When Writing Rules Conflict
There are really only two ironclad rules of good writing, and Rule 2 is functionally a subset of Rule 1:
1. Make your meaning clear, and
2. Hold actors accountable.
Any other rules you’ve heard (e.g., show, don’t tell; avoid the passive voice; use plain language; kill your darlings) are just means to an end. There’s nothing sacred about them. They’re all tactics to be used in pursuit of clarity, and thus arbitrary to an extent. You can write a passage of ornate prose, passive voice willy-nilly, telling without showing, and as long as the meaning is clear, it’s good writing, at least, for everyday purposes.
Some academic standards of writing, though, present some of these commonsense guidelines as hard-and-fast restrictions, and sometimes those restrictions work at cross-purposes to the goal of clarity and indeed to one another.
Here’s an example we see quite a bit here at ProofreadingPal. Some professors (usually in the hard sciences, for some reason) frown upon first-person language, meaning that sentences with “I” or “we” could count against a writer’s grade. I’m not sure why this stricture exists; perhaps it’s meant to eliminate the appearance of bias in data-driven subjects. In any case, it necessitates workarounds, some of which cause their own problems.
If you’re a researcher writing about an experiment your team performed, first-person language is the natural choice: “We boiled the solution over a Bunsen burner.” When denied that options, some writers opt for the third person: “The researchers boiled the solution over a Bunsen burner.” But this can come off as stilted or unnatural. So, many writers instead resort to the passive voice: “The solution was boiled over a Bunsen burner.”
Boiled by whom? The passage doesn’t say. It could be anyone!
And that’s the real argument against overusing the passive voice: allowing writers to sidestep questions of accountability hinders clarity. For many readers, passive voice seems slightly evasive. It’s the rhetorical device that organizations use when they don’t want to admit wrongdoing.
Thousands of gallons of polluted water were released into the aquifer
A man was shot during a traffic stop.
So if first-person phrasing is out, and passive voice seems shifty, how do we describe what happened to that experimental solution? After all, somebody must have boiled it. Somebody, or something. How about, “A Bunsen burner heated the solution to its boiling point”?
This rhetorical device is called anthropomorphism. It attributes a given action to an inanimate object or concept.
A car crashed into a tree.
The data show causation.
The light hurts my eyes.
Anthropomorphism can be a nifty way to get around restrictions on first-person language, but it too can be problematic. Because it assigns the action to a lifeless thing, it, like the passive voice, can be used to confuse the question of responsibility. A Bunsen burner does not act of its own volition; neither does a car.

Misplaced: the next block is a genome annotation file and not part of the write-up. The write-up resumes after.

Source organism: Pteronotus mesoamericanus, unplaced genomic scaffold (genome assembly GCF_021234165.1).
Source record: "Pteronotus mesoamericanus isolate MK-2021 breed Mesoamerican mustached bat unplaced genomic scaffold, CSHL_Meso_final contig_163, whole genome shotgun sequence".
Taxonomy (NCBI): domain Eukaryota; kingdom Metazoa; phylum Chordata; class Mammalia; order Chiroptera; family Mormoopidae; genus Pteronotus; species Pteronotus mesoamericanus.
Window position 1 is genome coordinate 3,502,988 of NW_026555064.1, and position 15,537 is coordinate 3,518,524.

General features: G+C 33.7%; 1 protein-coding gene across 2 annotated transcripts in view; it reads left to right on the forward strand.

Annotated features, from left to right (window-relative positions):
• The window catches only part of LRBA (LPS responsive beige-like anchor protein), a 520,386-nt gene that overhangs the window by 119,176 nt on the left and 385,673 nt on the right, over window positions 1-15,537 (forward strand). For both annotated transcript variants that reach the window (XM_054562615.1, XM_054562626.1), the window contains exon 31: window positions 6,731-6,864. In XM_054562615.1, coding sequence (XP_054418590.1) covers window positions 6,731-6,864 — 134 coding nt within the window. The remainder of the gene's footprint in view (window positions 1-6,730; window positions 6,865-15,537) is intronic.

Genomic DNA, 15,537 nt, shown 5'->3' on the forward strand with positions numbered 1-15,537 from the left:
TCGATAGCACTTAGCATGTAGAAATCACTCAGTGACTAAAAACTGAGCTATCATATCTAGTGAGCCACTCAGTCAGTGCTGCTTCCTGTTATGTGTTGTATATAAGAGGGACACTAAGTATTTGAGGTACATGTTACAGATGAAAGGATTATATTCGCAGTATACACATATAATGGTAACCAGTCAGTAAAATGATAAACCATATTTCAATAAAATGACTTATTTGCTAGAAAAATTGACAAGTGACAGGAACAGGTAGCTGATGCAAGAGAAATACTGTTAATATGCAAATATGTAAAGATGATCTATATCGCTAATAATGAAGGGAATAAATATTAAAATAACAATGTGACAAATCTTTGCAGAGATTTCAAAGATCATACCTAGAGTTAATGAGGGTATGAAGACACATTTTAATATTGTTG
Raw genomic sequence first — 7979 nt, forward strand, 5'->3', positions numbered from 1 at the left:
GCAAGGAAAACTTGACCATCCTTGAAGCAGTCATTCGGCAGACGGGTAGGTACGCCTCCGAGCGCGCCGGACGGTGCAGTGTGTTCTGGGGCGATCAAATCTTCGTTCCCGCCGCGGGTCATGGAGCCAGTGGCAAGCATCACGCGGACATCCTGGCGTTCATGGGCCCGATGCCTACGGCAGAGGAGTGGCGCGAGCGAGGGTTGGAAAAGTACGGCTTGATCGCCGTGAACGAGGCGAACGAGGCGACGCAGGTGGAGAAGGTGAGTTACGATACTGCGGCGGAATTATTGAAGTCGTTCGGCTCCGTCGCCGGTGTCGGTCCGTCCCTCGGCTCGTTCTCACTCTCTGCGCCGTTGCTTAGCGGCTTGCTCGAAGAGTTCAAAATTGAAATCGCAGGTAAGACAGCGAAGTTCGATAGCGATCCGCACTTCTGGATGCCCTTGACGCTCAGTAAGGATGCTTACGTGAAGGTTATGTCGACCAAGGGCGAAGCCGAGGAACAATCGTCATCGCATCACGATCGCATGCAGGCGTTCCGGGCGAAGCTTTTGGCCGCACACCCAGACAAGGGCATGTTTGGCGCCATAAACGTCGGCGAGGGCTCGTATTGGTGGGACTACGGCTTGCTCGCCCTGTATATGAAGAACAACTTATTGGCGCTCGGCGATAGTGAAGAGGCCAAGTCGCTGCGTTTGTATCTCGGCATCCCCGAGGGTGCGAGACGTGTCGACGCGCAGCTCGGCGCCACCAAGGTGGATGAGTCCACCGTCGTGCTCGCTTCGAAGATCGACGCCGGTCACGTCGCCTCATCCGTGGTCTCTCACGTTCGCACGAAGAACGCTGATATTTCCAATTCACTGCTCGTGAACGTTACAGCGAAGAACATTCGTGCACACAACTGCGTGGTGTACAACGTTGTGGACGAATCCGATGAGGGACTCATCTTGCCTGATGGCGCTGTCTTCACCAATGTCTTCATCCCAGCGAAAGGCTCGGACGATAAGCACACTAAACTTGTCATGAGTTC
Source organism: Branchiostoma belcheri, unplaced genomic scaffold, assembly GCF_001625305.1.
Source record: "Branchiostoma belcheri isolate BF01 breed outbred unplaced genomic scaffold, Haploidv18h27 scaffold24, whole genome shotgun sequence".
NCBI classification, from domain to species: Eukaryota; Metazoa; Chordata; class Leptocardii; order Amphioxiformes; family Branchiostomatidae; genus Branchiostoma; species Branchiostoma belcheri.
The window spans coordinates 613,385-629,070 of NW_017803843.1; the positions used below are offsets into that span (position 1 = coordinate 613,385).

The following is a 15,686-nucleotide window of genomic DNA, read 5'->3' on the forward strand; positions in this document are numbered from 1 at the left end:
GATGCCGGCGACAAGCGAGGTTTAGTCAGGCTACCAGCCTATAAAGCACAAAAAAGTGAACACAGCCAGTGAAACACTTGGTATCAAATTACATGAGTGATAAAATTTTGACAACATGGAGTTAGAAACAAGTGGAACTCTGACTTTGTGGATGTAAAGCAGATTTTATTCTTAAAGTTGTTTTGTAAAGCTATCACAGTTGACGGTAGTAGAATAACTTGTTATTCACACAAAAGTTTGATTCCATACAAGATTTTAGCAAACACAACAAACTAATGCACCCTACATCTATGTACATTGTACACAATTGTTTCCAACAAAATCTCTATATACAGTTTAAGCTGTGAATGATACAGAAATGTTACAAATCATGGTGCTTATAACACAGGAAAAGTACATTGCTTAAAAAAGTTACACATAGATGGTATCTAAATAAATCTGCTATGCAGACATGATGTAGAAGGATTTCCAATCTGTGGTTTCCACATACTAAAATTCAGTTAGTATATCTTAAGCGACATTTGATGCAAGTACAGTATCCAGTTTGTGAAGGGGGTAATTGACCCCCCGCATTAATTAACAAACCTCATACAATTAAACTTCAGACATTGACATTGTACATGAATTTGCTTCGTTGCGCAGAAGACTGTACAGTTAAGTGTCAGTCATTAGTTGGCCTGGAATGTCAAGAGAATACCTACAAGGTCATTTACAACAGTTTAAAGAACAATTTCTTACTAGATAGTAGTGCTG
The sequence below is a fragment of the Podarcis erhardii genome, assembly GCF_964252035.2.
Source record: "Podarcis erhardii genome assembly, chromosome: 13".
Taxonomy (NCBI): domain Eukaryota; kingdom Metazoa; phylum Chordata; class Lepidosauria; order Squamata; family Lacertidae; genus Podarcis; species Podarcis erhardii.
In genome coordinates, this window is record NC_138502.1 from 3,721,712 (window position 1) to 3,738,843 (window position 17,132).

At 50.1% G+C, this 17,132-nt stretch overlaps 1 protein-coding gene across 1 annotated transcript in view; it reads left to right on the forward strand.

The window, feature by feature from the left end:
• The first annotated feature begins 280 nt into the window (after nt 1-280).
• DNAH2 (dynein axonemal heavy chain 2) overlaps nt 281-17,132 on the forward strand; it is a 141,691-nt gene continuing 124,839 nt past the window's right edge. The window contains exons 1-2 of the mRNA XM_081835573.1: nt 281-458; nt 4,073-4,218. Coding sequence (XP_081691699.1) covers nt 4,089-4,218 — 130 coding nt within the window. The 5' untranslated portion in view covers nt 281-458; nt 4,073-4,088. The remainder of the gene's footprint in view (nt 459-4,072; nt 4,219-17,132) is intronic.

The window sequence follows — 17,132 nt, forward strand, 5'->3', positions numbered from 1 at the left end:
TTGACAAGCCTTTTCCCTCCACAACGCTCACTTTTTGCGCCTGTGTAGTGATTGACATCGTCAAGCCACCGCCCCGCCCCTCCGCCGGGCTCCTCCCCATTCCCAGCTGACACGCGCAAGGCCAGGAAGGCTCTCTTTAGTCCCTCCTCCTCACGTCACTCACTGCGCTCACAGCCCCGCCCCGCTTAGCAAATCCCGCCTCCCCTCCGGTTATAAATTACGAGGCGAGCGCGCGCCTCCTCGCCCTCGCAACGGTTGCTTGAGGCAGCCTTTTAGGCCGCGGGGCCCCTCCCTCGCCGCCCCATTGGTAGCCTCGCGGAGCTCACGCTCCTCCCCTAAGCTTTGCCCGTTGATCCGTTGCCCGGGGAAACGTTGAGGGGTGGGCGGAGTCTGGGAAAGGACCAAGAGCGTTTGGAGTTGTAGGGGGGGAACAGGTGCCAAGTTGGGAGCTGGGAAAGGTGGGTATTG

Take: “Polluted water flowed into the aquifer.” While technically true, doesn’t put any person on the hook for negligent endangerment of human lives. “Three bullets struck a motorist during a traffic stop” makes it sound as if those bullets were simply wandering around on their own before hurling themselves at some poor slob, when in fact it was the police officer or criminal who chose to draw and fire their weapon, and thus a person bears ultimate responsibility for any injury or death.
For this reason, many academic writing standards (APA in particular) strongly discourage anthropomorphism, with exceptions only for phrases like “the data suggest” or “the chart indicates” with the understanding the data and chart ultimately come from people.
Faced with these contradictory restrictions, the writer is backed into a corner. And this, more than anything else, is why passive voice is so pervasive in academic papers. It’s unpopular with writing instructors, but isn’t actually forbidden, and you may find it the most comfortable way to work within your professor’s edicts.
Remember too that restrictions are rarely absolute. Your instructor may disapprove of first-person language generally, but you can—and should!—use it in moderation, where it is the most appropriate choice. The same goes for occasional anthropomorphism: “Bubbles formed on the surface,” for instance, is obviously a better choice than “Bubbles were observed forming on the surface.” If forced to choose between obeying an editorial restriction and expressing yourself clearly, well, remember the only real rule of good writing.
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